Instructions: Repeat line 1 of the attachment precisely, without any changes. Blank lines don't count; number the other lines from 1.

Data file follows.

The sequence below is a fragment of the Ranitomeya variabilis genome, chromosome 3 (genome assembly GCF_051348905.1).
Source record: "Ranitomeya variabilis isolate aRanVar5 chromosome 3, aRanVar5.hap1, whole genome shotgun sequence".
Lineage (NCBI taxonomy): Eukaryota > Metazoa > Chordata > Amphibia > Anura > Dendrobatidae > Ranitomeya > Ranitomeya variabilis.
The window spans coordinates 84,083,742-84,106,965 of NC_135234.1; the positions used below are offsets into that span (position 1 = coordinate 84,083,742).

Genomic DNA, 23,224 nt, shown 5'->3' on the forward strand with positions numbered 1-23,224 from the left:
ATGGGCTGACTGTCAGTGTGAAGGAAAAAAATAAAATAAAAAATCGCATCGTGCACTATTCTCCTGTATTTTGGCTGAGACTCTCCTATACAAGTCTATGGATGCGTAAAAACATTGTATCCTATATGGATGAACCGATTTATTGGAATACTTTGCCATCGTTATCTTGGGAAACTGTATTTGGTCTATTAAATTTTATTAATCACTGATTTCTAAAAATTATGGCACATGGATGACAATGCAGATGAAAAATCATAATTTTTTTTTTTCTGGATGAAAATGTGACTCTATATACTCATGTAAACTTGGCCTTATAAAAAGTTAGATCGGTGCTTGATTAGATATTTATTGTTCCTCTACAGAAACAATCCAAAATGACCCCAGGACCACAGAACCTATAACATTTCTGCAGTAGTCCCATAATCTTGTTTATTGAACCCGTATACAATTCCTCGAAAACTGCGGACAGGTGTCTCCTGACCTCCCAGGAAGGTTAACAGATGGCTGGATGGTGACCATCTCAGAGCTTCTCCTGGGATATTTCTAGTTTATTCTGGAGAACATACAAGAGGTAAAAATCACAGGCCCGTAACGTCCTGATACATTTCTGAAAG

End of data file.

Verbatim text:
The sequence below is a fragment of the Ranitomeya variabilis genome, chromosome 3 (genome assembly GCF_051348905.1).